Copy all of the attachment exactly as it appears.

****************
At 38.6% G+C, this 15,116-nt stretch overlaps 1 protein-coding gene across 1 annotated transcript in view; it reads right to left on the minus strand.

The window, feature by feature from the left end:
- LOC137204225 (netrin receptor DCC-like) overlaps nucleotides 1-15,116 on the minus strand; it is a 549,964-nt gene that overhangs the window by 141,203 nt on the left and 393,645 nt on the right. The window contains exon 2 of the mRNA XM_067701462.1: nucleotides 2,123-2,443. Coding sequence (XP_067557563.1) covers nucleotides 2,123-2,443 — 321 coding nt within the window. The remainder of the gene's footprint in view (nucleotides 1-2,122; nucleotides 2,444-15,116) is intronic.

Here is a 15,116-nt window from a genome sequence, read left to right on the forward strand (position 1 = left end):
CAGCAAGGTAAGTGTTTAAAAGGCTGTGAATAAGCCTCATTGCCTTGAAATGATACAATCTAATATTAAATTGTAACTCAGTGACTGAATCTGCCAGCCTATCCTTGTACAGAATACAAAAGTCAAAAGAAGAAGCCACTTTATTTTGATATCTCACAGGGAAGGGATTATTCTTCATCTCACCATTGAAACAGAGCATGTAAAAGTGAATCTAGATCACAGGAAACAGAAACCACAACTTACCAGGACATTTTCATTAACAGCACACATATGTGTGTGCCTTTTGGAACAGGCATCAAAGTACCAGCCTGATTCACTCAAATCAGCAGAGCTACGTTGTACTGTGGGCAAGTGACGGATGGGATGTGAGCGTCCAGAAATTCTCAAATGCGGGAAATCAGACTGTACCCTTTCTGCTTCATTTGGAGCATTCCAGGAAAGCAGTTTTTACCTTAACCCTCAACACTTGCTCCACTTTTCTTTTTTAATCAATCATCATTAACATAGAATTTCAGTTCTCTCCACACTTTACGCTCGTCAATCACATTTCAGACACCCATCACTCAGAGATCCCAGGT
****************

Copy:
At 38.6% G+C, this 15,116-nt stretch overlaps 1 protein-coding gene across 1 annotated transcript in view; it reads right to left on the minus strand.

The window, feature by feature from the left end:
- LOC137204225 (netrin receptor DCC-like) overlaps nucleotides 1-15,116 on the minus strand; it is a 549,964-nt gene that overhangs the window by 141,203 nt on the left and 393,645 nt on the right. The window contains exon 2 of the mRNA XM_067701462.1: nucleotides 2,123-2,443. Coding sequence (XP_067557563.1) covers nucleotides 2,123-2,443 — 321 coding nt within the window. The remainder of the gene's footprint in view (nucleotides 1-2,122; nucleotides 2,444-15,116) is intronic.

Here is a 15,116-nt window from a genome sequence, read left to right on the forward strand (position 1 = left end):
CAGCAAGGTAAGTGTTTAAAAGGCTGTGAATAAGCCTCATTGCCTTGAAATGATACAATCTAATATTAAATTGTAACTCAGTGACTGAATCTGCCAGCCTATCCTTGTACAGAATACAAAAGTCAAAAGAAGAAGCCACTTTATTTTGATATCTCACAGGGAAGGGATTATTCTTCATCTCACCATTGAAACAGAGCATGTAAAAGTGAATCTAGATCACAGGAAACAGAAACCACAACTTACCAGGACATTTTCATTAACAGCACACATATGTGTGTGCCTTTTGGAACAGGCATCAAAGTACCAGCCTGATTCACTCAAATCAGCAGAGCTACGTTGTACTGTGGGCAAGTGACGGATGGGATGTGAGCGTCCAGAAATTCTCAAATGCGGGAAATCAGACTGTACCCTTTCTGCTTCATTTGGAGCATTCCAGGAAAGCAGTTTTTACCTTAACCCTCAACACTTGCTCCACTTTTCTTTTTTAATCAATCATCATTAACATAGAATTTCAGTTCTCTCCACACTTTACGCTCGTCAATCACATTTCAGACACCCATCACTCAGAGATCCCAGGT